Inpatient rehabilitation outcome: a matter of diagnosis?
Authors Bejor M, Ramella FC, Toffola ED, Comelli M, Chiappedi M
Received 4 November 2012
Accepted for publication 30 November 2012
Published 18 February 2013 Volume 2013:9 Pages 253—257
Checked for plagiarism Yes
Review by Single anonymous peer review
Peer reviewer comments 3
Maurizio Bejor,1 Francesca Chiara Ramella,1 Elena Dalla Toffola,1 Mario Comelli,2 Matteo Chiappedi3
1University of Pavia, Department of Surgical, Resuscitative, Rehabilitative and Transplant Sciences, Pavia, Italy; 2University of Pavia, Department of Brain Sciences, Medical Statistics Section, Pavia, Italy; 3Don Carlo Gnocchi ONLUS Foundation, Milan, Italy
Background: Patients with comorbidities are becoming more and more common in Italian rehabilitative wards. These comorbidities are considered a major problem for inpatient rehabilitation, due to the fact that they cause longer lengths of stay, higher costs, and lower functional results.
Methods: To investigate the possible relationships between comorbidity, functional impairment, age, and type of discharge in patients hospitalized in postacute rehabilitation facilities, we planned an observational study. A total of 178 consecutive inpatients (average age: 78 years [range: 39–99]) from postacute rehabilitation facilities were recruited. Primary diagnosis, comorbidity rating (Cumulative Illness Rating Scale – Geriatric version, CIRS-G) and functional impairment score (Functional Independence Measure, FIM™) were evaluated at admission. The FIM™ rating was also assessed at hospital discharge.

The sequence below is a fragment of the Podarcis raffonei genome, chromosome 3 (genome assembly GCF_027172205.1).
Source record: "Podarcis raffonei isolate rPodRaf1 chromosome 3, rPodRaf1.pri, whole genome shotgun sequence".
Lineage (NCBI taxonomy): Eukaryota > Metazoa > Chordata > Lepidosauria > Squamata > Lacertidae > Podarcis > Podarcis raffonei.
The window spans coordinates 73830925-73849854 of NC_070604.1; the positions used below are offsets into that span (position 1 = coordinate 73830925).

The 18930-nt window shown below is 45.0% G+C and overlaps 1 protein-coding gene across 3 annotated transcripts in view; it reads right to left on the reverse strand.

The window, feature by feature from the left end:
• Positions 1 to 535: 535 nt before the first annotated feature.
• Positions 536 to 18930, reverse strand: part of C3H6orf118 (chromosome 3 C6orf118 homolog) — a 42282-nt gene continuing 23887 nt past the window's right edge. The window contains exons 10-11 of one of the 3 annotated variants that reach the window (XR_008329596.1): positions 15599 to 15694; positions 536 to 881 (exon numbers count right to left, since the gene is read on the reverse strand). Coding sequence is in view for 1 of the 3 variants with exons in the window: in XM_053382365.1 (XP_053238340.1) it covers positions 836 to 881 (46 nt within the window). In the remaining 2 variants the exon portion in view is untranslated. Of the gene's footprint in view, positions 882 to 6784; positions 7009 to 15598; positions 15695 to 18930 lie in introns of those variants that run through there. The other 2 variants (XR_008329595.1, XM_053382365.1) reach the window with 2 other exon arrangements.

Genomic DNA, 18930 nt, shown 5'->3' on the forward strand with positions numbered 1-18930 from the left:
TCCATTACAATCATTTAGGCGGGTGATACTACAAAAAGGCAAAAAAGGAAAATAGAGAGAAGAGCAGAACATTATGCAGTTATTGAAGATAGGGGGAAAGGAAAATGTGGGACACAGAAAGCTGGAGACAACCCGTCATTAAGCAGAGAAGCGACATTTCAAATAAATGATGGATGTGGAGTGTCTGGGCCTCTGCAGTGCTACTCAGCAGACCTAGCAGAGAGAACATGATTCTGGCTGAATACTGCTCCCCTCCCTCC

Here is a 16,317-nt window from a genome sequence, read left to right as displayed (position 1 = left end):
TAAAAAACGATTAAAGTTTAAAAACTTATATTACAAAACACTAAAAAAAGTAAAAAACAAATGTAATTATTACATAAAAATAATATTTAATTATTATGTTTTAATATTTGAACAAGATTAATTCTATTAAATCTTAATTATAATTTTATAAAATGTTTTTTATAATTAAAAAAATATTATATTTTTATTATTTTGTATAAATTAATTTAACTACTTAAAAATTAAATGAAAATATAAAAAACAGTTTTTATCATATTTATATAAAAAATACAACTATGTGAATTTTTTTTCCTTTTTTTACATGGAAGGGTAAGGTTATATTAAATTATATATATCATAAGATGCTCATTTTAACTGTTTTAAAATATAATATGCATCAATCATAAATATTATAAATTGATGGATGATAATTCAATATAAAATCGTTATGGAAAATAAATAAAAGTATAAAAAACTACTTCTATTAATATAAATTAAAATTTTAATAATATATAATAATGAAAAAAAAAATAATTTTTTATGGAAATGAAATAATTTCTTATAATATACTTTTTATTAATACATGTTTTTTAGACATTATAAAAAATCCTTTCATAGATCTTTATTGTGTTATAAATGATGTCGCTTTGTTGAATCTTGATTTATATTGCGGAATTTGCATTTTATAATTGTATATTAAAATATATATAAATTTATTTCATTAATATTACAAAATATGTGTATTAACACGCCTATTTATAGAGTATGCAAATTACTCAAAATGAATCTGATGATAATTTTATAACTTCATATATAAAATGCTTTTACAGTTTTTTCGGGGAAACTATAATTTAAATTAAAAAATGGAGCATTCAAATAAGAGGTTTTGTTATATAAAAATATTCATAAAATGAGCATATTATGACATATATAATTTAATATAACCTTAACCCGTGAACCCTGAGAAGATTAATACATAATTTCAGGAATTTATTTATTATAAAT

Results: A total of 178 of the 199 enrolled patients completed the rehabilitation treatment (89.4%). The average length of stay was 46 ± 24 days. CIRS-G showed an average comorbidity score for each patient of 4.45 ± 1.69. The average FIM™ rating was 79 ± 24.88 at admission, and 91.9 ± 25.7 at discharge. Diagnosis at admission (grouped according to the International Classification of Diseases 9-CM) seemed to correlate with functional results, since lower rehabilitative efficiency was obtained for patients who had a history of stroke.
Conclusion: The number and type of comorbidities (CIRS-G) in rehabilitation inpatients do not seem to affect functional outcomes of treatment. The determining factor for a lower level of functional recovery seems to be the diagnosis at admission.
Keywords: diagnosis, rehabilitation, inpatients, outcome
This work is published and licensed by Dove Medical Press Limited. The full terms of this license are available at https://www.dovepress.com/terms.php and incorporate the Creative Commons Attribution - Non Commercial (unported, v3.0) License. By accessing the work you hereby accept the Terms. Non-commercial uses of the work are permitted without any further permission from Dove Medical Press Limited, provided the work is properly attributed. For permission for commercial use of this work, please see paragraphs 4.2 and 5 of our Terms.Download Article [PDF] View Full Text [HTML][Machine readable]